Matt Dawson’s technology firm, Image Cog, is located on West Lafayette Street, across from the Trenton Marriott. Photo by Diccon Hyatt.
Matt Dawson’s technology firm, Image Cog, is located on West Lafayette Street, across from the Trenton Marriott. Photo by Diccon Hyatt.

Matt Dawson has a tendency to be in the middle of major events.

He was part of the story of the late 1990s – the crash of the dotcom bubble, and can even be seen in the background of the movie Startup.com, which captured the rise and fall of the company he worked for at the time, govworks.com. He left the company three weeks before it sold its furniture.

Now, he hopes to be part of a different story: the revival of Trenton as a place to do business.

At a street-level office on West Lafayette Street, Dawson, one employee, an intern and a stable of freelancers do interactive design work for an ever-growing number of clients. His company, Image Cog, is one of the only high-tech startups in downtown Trenton.

Another, Dana Hutchins’ Inforest Communications, is a product of the Trenton Business and Technology Center. Its office is currently located in the Trenton Makes Building at 439 S. Broad St.

Dawson, 38, said he took a chance on the town’s revival two years ago, sensing the city was on the verge of a major renaissance.

He doesn’t regret that choice – yet.

“There’s a lot of excitement about what could be or what should be,” he said. “But Trenton still has not gotten over its negative image. I think you can either choose to be part of the energy, part of something that’s happening, or you can choose not to be.”

When he first started the company, Dawson said he looked at real estate in Trenton, Princeton, and Kingston, where he lived. All had offices available at reasonable rates, but only Trenton had the bustle and the potential to be a major business center, he said. Only Trenton offered the chance to be in on the ground floor of something great.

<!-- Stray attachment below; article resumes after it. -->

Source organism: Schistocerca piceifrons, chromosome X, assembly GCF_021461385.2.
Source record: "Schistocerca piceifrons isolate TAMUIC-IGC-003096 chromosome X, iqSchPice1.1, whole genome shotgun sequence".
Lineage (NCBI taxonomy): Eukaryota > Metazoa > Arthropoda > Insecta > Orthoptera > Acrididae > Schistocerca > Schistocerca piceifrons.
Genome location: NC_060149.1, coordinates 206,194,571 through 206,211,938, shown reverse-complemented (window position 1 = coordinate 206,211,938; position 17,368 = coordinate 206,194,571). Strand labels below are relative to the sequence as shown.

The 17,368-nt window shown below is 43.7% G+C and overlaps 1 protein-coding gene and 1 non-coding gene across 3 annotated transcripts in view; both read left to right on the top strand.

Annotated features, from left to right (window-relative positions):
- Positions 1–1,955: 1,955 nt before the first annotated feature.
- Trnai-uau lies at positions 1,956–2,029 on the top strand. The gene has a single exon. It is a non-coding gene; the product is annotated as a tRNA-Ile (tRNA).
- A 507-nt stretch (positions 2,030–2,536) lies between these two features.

Still, Dawson and others like him will only wait so long before deciding the elevator is not going up fast enough.

There are major problems with the city that must be contended with, he said. One is parking.

Image Cog clients have to park at the Marriott across the street, unless they are lucky enough to find metered street parking. The business revival plans cooked up by local planners never seem to include free parking for people visiting the businesses they hope will move in, Dawson said.

Image Cog does business with a number of local companies, including Thomas Edison State College. Dawson has other irons in the fire as well, including producing a gambling program for an overseas client.

Image Cog also has advertising agency clients who need high-end Web sites, greeting cards and presentations. The company is envisioned as a cog that fits into any machine – hence the name.

So, how long will Dawson wait before deciding whether the great Trenton renaissance is going to happen on his watch?

“I don’t know,” he said. “The state of Trenton has got to keep improving. I’m not going to be a martyr. But so long as things are moving in the right direction, Image Cog is going to stick it out. There are chances you have to take in business,” he said.

For the time being, Image Cog is an active part of the local business community. Dawson has had a presence at the small business expo every year except the one held last month, which he couldn’t attend for a happy reason – clients are keeping him too busy.

Dawson may ride the wave of Trenton’s burgeoning prosperity. Or, just like before, he may be the among the last to leave.

For more information call (609) 393-6222. On the Web: imagecog.com.

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Diccon Hyatt is business editor of U.S. 1. He has worked for Community News since 2006 and was previously community editor of the Ewing Observer, the Hopewell Express, the Lawrence Gazette, and the Trenton Downtowner. From 2003 to 2006, he was a general assignment reporter for the Middletown Transcript in Middletown, Delaware. In 2002, he graduated from the University of Delaware, where he was features editor of the student newspaper, The Review. He has won numerous awards from the Maryland-Delaware D.C. Press Association and the Association of Free Community Newspapers for features, news, and opinion writing. He is married and lives in Marlton, NJ.